I suspect every teenager does it; in fact, I'm sure I started as a pre-teen. I'm referring, of course, to that mental file we make called "What I Will Never Do As a Parent." I'm sure my kids have already started theirs.
I was a picky eater growing up, but my parents were of the thought that if they forced me to gag raw, slimy tomatoes and mushy avocado down enough times, I would grow fond of them. Consequently, number one on my mental list was I will not force my children to eat food they do not like.
The people who ran my boarding school were of the same thought as my parents. I remember sitting at lunch faced with a "dessert plate" which contained slices of papaya and wedges of lemon to squeeze on to the papaya. I opted for a wedge of lemon because, surely if I had let a piece of papaya touch my lips, I know I would have lost my lunch. The oatmeal was the worst. It sat in the bottom of the bowl, a sad, lumpy, cold pile of gray mush. No one liked it. Stevie Pittman didn't like it either, but at least he didn't gag when he tried to eat it, so I paid him my allowance every week to eat mine on the three days it was served to us. I still to this day cannot eat oatmeal; even the smell of American oatmeal triggers a gag reflex.
I think it goes without saying that I have a few issues. And I think it goes without saying that I had good intentions adding I will not force my children to eat food they do not like to my mental list.
However. Now I'm actually a parent. And while I still share great empathy with my picky children's food aversions, I have this strange desire to see them grow up healthy. I know it's partially my fault. My oldest would eat ANYTHING until one day at the ripe age of 18 months, she decided she DIDN'T want to eat anything. And, rather than still placing her old faves in front of her, I pulled from my mental file and did what came naturally: "Oh, you don't like that anymore? Well, you don't have to eat it."
So now here we are eight years later. She is by far the pickiest of the bunch. Her willingness to try new things has improved, but there still isn't a vegetable or fruit she'll touch with a 10-foot pole. Until tonight. Only she doesn't know it.
You see, a couple of weeks ago, I purchased this book called Deceptively Delicious by Jessica Seinfeld (yes, Jerry's wife). I have been poring over this book since I purchased it, plotting my best deception. The strategy behind each recipe is to hide veggie and fruit purees in kid-friendly recipes (think avocado puree in brownies, cauliflower puree in scrambled eggs). Of course, the book has its critics. Some say you shouldn't hide fruits and veggies because then when the kids become adults they will turn their noses up at strawberries, carrots, and broccoli. You know what? My children already do that. I decided I'm going to deal with today and deal with my grown up kids when they're grown up. The goal right now is to get them to grown-up. And in as healthy a fashion as possible.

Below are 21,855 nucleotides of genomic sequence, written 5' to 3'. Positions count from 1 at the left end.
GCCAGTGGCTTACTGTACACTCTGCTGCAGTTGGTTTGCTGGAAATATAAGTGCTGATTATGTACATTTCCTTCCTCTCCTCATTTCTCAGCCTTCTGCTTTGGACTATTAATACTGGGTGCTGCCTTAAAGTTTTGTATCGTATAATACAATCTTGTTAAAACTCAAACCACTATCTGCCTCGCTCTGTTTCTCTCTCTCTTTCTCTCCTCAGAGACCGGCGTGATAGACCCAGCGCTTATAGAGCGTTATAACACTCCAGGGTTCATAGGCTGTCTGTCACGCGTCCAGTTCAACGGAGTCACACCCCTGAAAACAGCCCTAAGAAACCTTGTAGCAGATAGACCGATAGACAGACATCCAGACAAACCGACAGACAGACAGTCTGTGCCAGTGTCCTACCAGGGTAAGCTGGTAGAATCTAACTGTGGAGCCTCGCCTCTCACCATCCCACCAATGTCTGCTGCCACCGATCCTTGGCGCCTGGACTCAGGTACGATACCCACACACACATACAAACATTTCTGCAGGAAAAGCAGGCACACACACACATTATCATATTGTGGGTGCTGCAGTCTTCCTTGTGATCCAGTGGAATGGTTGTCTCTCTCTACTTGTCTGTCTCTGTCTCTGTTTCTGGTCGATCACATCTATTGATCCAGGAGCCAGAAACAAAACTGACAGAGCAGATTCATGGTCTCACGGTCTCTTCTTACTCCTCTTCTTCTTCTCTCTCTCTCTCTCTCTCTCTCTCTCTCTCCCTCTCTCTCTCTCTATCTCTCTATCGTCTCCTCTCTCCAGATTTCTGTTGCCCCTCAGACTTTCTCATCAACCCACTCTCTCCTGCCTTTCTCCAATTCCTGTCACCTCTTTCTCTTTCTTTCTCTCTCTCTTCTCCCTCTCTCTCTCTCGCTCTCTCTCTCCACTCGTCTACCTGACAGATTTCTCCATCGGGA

So tonight I finally stopped my plotting and decided to dive in. In the interest of being honest, I suppose I should divulge a little secret to all of you people who have this false impression that I'm some sort of Super Mom: I don't cook. I don't like to cook. I like to bake, but unfortunately, man does not live by cake and cookies alone. When TravelDaddy is home, he does all the cooking; he loves it, by the way, and is right up there with Emeril and Bobby Flay. He often even overcooks so we'll have leftovers while he's gone. And, really, I do some cooking while he's gone, but I always stick to what I know: spaghetti, tacos, and waffles for dinner, that kind of stuff.
Anyway, the recipe I chose for tonight was for chicken nuggets. And, just to make it seem like McDonald's around here, I made french fries: regular for the kids, sweet potato fries for me (and for them to try). (All we needed for the full McDonald's experience was a cheap toy and bad service.) Unfortunately and in my opinion, the nuggets were disastrous. According to the recipe, I was to dip the chicken in a mixture of raw egg and spinach puree. I was then to dip them in the bread/flax mixture, thus HIDING the spinach. The bread mixture (which was homemade bread and fresh ground flax: score 1 for healthy!) did not hide a thing. So I muttered a few unsavory words in my head but continued the cooking, all the while mentally (my brain is busy, I tell ya!) reviewing the contents of the pantry and fridge to decide what I'd feed the kids once they got a look of the green nuggets.
Everything was finally cooked an hour later than we usually eat dinner. Because my non-cooking cooking takes a lot of time. Thankfully, the later hour meant there was little light in the kitchen, and I decided not to turn the lights on at all. I fake cheerfully set their plates in front of them and was, of course, met by "What is that green stuff?" And here is where I told a little white lie. Just a tiny one, which I know, according to what I've been preaching to my VBS kids all week is just as bad as a big one. But, really, it couldn't be helped; the health of my precious children is at stake. "Oh, that green stuff," I said dismissively, "that's just spice. It makes the chicken taste better. Like salt. Salt's a spice. You guys love salt."
And the verdict? Well...I was finally able to convince Jacob to eat one piece. But the others? They wolfed it down, especially Alex who claimed it was "delicious" and kept getting up to get more. I wonder what she'd say if I told her? I don't plan to, of course, because that would raise high suspicions about all future dishes...and tonight I plan to make peanut butter and banana muffins with cauliflower puree. Shhhhh!!